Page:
last 40 years computers have been getting faster as
CMOS chips have become smaller, faster and cheaper.
But all good things come to an end and, all around
the world, people have begun looking at alternative
electronic devices that might follow on from CMOS.”
So said Dr Michael Forshaw, coordinator of IST project
ESCHER, who gathered with other researchers to present
recent findings in the search for new technology to
succeed CMOS (complementary metal oxide semiconductors),
during the 15th Nanotechnology Information Devices
(NID) Workshop, organised by the PHANTOMS Network
has been the dominant chip technology used by the
world’s electronics industry for several decades.
CMOS semiconductors use both negative and positive
polarity circuits. Since only one of the circuit types
is on at any given time, CMOS chips require much less
power than chips using just one type of transistor.
This makes them particularly attractive for use in
battery-powered devices, such as portable computers.
Since their introduction, CMOS transistors have shrunk
exponentially in size in accordance with Moore’s Law.
This law predicts a doubling of transistors per integrated
circuit every 18 months. However, the ability to scale
down CMOS further appears to be reaching physical
and technical limits. The International Technology
Roadmap for Semiconductors (ITRS), a worldwide organisation
responsible for identifying the technological challenges
and needs facing the semiconductor industry, predicts
the size limit for CMOS technology to be 5 to 10 nm.
Furthermore, ITRS believes this limit will be reached
in 15-20 years time.
industries such as Intel in the US and Infineon, STMicroelectronics
and Philips in Europe are now developing the factories
for CMOS chips with 65nm size features, the `65 nm
node´, which ITRS foresees in full production
in 2007. To meet future needs of the electronics industry,
ITRS has set semiconductor manufacturers the target
of producing 45nm CMOS technology nodes, or junctions,
by 2010. However, to manufacture CMOS technology below
65nm, new fabrication treatments are needed. “The
problem with conventional thermal treatments,” explained
Dr Vittorio Privitera of Consiglio Nazionale delle
Ricerche (CNR), “is it is not possible any more to
achieve the junction depths and the special characteristics
of the dopant layer that are required.”
is the coordinator of the FLASH project, which has
been developing a new laser-based treatment, called
excimer laser annealing (ELA), to meet the ITRS target.
Initial results have been extremely encouraging. “The
laser is able to make ultra-shallow junctions with
dopant profiles which are extremely sharp and electrically
very active. This is the first time that this has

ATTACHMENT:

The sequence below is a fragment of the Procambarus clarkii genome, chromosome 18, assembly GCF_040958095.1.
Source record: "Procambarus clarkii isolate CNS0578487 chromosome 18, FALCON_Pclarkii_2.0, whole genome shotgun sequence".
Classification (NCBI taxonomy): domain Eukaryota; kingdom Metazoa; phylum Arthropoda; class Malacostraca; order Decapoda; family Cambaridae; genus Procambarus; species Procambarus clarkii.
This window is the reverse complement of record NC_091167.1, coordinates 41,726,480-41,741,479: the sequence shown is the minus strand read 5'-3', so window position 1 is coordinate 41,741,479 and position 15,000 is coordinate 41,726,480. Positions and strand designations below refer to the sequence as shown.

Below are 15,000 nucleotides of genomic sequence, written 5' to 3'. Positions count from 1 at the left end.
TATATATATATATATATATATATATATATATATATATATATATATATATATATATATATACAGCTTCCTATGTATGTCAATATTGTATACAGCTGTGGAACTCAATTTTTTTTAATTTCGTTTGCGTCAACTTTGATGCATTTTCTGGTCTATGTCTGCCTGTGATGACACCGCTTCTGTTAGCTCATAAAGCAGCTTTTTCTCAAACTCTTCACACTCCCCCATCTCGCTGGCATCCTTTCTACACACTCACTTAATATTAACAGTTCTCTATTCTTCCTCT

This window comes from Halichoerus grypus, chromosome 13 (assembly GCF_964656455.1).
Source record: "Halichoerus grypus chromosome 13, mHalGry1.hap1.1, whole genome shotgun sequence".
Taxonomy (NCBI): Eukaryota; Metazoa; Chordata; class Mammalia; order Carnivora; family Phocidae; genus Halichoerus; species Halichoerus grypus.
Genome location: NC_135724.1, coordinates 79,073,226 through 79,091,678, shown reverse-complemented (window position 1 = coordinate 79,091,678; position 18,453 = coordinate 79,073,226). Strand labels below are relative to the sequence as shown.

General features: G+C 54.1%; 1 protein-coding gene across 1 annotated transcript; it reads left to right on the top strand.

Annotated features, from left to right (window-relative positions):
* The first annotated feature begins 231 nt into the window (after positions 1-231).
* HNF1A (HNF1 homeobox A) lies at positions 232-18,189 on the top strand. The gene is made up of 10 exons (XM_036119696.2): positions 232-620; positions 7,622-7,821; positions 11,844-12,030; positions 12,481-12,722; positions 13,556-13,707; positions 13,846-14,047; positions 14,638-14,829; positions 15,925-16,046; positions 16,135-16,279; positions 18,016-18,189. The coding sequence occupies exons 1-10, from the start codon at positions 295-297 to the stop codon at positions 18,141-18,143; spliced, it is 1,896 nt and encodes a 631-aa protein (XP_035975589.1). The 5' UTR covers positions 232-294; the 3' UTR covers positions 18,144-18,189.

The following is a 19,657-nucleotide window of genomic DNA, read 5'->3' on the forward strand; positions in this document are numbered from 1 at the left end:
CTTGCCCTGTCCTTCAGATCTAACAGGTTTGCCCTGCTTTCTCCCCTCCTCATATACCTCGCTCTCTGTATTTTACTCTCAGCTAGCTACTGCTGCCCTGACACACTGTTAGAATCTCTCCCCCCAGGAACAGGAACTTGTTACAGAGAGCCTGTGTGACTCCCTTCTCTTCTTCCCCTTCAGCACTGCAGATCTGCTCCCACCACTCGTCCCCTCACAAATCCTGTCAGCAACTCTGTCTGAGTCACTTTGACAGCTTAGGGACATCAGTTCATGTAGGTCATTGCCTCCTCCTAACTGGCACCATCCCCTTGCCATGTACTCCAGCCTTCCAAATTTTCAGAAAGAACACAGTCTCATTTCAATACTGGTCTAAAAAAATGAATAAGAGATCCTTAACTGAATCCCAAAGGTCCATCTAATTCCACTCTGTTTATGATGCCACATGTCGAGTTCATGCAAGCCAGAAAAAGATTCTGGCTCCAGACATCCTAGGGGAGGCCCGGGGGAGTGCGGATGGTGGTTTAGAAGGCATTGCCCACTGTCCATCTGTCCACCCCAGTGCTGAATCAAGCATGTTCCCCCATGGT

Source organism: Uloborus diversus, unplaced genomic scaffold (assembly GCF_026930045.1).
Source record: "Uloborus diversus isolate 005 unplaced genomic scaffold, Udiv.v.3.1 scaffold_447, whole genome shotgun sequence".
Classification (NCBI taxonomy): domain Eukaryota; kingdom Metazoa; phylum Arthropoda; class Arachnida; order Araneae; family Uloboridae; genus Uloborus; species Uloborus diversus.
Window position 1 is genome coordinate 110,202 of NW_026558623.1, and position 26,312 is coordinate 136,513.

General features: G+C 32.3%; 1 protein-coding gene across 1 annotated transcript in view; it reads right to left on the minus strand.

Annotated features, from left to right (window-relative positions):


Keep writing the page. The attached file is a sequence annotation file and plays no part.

been done,” reported Privitera. Over the course of
2005, Privitera and his partners intend to construct
and evaluate a prototype production line for fabricating
MOSFET transistors using the new method.
completed project NEAR was also at the workshop. NEAR
aimed at developing new non-CMOS nanoelectronic devices
that are extremely compact, consume low power and
operate at room temperature. Two component types were
investigated, known as Three Terminal Ballistic Junction
(TBJ) devices and Self Switching Devices (SSD). During
the project, basic logic circuits were created using
TBJ and SSD devices, and successfully operated at
Looking to the future
Discussing future directions in mono-molecular electronics,
the name given to digital logic circuits designed
using single molecules, Dr Christian Joachim, a Research
Director at the Centre National de la Recherche Scientifique
(CNRS) and CHIC project partner, described the majority
view that: “We have decided to take a bottom-up approach,
starting with atoms and asking ourselves ‘what do
we need?’ or ‘what is the minimum sized molecule to
implant a computation inside it?’” Amongst the key
issues to be tackled are: what computing resources
are available, how information can be exchanged internally,
and what cooling and energy requirements there are.
area covered at the event was alternative electronics,
investigating devices that could replace CMOS beyond
the 10 to 5 nm frontier and provide at least comparable
performance whilst requiring less power and lower
fabrication costs. Dr Arianna Filoramo, a researcher
at CEA-Saclay and SATURN project partner, explained
how current research is looking into areas such as
the fabrication and characterisation of low dimensional
materials such as nanowires, nanotubes and nanodots;
new methods of fabricating nanodevices such as self-assembly
and molecular lego; as well as new architecture paradigms
third strand was nano-electro-mechanical systems (NEMS).
Said Professor Jürgen Brugger of Ecole Polytechnique
Fédérale de Lausanne (EPFL): “I would
like to emphasise the ‘m’ in nano-electro-mechanical
systems. We are really focussing on the mechanical
aspects of nanodevices.” The identified challenges
being tackled included nanoscale mechanics, fabrication
techniques for NEMS elements, detection methods and
interfacing of NEMS.
broad spectrum of discussions that took place at the
NID Workshop served to show that the semiconductor
industry is entering an exciting, if uncertain, period.
The expected physical challenges of advancing CMOS
technology is creating a flurry of activity which
is leading to a wide range of potential technical
successors. Technology fragmentation means there will
be a tremendous opportunity for the industry to differentiate
and so add value, supported by researchers such as
those at the NID Workshop.
Dr David Guedj
Future Emerging Technologies
DG Information Society and Media- F1 (BU33 3/48)
Patrick Van Hove
Head of Sector
Future Emerging Technologies
DG Information Society and Media- F1 (BU33 3/11)
Based on information from NID workshop